Some governments have treated the situation as a sordid threat to their lives and most importantly their economy and social system, others have been clever to play heroes and embrace the crisis. No matter what stance you take towards the situation, we are being herded and our politicians are playing with our feelings and our conscience in order to make us satisfied with their decisions and prove that they are worthy leaders.

Since the last surge of refugees into Europe, I think that the total number of refugees waiting to get into Europe is around 40,000 according to the European commission. The commission also agreed to take in a precedent of another 120,000 refugees spread around Europe following set quotas for every country. This could be seen as a huge humanitarian aid from Europe to Syrians.


Let’s look at the reaction of some governments and European leaders then we will make an interesting comparison. Bear in mind I am not including the reaction of ordinary citizens simply because of two reasons. Firstly, the citizens of any country have the right to react anyway they want because it’s their country and they are free to accept the situation or refuse it or act the way they want, it’s their right and it has to be respected unconditionally even if the reaction is illogical or immoral, it is beyond questioning. Finally, as mentioned earlier, it is a sad fact that the media controls our opinions and how we see things whether we accept it or not.


To make it short I am going to list few reactions from various politicians and countries:


  • Angela Merkel was the first to react positively towards the crisis by accepting refugees and give them hope n help. She was hailed as the heroine of the Syrian refugees or the saviour!  Therefore Germany agreed to take in few thousands of the refugees. The media hailed Angela Merkel as saving Syrian refugees. She is doing something HUGE for the refugees thus giving Europe an example how to deal with the crisis. She then makes a speech about how great her decision was, and the amplitude of her action and goes out to say that Germans will remind Syrians of the help they were given even though Arab countries are closer and better placed to help. Germany according to the European commission quota will take in 31,500 refugees over the next few years.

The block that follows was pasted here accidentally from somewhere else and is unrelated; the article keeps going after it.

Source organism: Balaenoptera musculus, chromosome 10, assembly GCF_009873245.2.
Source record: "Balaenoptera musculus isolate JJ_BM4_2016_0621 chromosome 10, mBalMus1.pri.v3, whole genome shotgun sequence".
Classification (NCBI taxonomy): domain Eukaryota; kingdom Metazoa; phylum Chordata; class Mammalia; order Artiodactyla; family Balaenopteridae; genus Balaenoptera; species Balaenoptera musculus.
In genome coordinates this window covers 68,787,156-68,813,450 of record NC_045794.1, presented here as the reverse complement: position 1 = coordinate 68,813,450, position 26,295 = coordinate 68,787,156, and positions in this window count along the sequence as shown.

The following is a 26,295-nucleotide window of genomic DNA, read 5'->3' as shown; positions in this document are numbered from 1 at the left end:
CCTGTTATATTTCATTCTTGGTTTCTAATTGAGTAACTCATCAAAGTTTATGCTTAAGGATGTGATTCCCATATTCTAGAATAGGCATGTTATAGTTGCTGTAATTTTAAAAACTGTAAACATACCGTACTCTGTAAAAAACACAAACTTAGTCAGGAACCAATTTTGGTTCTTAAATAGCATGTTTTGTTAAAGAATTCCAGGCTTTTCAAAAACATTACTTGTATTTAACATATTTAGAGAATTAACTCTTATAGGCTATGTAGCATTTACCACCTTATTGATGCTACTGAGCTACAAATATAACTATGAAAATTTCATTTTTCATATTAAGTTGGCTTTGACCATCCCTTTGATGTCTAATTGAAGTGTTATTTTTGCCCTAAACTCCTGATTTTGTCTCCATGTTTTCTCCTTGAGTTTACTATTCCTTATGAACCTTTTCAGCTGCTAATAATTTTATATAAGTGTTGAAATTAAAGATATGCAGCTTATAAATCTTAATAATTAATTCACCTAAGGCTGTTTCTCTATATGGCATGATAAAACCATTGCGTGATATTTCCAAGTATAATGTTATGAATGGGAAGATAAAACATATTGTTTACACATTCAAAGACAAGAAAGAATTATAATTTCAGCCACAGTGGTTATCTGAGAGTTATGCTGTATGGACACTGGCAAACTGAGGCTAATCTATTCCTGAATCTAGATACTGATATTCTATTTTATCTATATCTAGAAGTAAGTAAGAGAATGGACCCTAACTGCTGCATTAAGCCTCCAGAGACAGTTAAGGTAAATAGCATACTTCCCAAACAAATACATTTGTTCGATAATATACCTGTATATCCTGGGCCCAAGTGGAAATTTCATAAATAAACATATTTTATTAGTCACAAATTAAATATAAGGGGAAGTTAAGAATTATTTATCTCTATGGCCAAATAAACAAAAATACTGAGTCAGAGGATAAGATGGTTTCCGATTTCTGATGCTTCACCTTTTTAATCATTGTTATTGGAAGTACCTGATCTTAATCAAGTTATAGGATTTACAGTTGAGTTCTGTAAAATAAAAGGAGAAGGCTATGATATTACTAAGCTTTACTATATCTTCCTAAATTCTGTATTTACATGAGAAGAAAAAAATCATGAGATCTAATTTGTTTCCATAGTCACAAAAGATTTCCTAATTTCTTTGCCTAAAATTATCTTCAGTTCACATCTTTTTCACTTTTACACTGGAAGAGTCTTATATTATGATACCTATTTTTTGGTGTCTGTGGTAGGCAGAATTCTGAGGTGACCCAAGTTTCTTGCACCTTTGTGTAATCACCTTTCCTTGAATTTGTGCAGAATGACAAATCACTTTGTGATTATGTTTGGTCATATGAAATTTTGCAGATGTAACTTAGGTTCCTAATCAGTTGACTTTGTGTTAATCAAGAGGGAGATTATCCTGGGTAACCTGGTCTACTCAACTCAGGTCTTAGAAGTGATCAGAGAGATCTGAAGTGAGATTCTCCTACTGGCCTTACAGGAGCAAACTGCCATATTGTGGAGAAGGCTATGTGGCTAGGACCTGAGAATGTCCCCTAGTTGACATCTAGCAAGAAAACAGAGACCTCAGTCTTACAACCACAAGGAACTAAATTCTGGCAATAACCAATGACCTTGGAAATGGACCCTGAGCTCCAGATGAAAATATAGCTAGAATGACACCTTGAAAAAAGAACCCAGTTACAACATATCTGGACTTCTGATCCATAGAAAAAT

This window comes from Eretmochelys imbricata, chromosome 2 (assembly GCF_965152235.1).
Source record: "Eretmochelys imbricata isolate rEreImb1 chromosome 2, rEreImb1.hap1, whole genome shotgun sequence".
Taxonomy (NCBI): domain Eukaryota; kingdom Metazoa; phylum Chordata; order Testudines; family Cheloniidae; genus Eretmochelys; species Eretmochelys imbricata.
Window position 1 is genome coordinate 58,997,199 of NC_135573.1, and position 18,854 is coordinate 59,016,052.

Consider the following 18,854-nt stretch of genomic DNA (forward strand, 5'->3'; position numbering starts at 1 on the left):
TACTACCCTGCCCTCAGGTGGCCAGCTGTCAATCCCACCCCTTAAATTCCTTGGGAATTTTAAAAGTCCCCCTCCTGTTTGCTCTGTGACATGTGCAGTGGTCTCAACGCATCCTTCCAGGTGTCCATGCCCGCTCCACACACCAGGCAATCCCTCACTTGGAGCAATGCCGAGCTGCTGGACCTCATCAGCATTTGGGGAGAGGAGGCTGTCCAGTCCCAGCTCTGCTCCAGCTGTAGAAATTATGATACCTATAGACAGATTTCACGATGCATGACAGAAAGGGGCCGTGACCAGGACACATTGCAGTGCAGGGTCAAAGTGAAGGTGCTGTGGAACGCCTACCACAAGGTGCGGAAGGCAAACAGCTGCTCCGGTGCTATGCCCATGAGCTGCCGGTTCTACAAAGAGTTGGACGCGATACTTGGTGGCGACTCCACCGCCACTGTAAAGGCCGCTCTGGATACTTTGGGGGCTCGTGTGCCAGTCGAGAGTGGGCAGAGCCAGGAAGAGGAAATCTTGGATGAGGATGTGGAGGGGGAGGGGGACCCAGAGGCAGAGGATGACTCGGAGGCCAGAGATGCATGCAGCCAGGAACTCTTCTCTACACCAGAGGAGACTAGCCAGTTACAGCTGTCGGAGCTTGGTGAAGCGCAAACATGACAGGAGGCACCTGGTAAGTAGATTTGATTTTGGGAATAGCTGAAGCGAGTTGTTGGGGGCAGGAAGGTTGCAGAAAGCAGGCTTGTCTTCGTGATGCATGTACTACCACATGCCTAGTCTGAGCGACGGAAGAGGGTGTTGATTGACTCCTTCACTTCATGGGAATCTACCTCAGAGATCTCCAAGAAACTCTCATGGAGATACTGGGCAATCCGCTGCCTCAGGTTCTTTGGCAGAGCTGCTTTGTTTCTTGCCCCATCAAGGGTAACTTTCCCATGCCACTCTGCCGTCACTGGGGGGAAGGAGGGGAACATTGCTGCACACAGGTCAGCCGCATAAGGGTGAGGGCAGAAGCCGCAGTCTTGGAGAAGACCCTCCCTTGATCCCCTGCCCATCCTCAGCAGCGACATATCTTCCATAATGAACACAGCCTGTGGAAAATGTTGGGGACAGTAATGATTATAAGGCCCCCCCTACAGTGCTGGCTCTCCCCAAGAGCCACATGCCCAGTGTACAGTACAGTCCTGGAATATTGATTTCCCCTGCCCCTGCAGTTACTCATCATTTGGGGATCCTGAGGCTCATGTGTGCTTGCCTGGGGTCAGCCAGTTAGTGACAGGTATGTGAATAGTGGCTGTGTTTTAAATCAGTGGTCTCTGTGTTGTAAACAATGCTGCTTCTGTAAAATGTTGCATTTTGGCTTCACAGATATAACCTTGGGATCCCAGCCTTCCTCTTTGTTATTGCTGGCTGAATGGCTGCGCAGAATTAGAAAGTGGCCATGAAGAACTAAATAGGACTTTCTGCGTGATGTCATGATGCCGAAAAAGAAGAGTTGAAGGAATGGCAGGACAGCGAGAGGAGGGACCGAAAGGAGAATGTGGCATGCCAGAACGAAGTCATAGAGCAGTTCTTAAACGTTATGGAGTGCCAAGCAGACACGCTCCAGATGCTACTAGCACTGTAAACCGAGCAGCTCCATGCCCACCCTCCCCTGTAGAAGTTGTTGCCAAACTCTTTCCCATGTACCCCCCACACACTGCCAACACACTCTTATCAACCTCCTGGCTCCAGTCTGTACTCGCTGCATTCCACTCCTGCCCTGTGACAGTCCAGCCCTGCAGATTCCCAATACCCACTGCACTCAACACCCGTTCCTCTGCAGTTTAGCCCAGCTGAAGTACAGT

• France just announced that it agreed to take in 24,000 refugees by 2017 or 2018.
  • UK agreed to take in about 20,000 refugees in the next five years.
  • Other countries have agreed to their quotas with few conditions.


The fast pace of how events unfolded upon European citizens, created a sense of surprise and overwhelm. Europeans could not understand what was going on and what is happening with few thousands of foreigners knocking on their doors. It’s understandable to have mixed reactions and different feelings about the whole situation. However, to really understand what is going on, we need to know full picture of the refugee crisis and other facts that has never been mentioned in the European media.


Reading through this article, I would expect readers to ask one simple question which the key to understand everything: If up to now there are 4 million refugees who fled Syria, and there are only 40,000 in Europe, where are the rest?


Now let’s look at some facts about the real Syrian refugee crisis: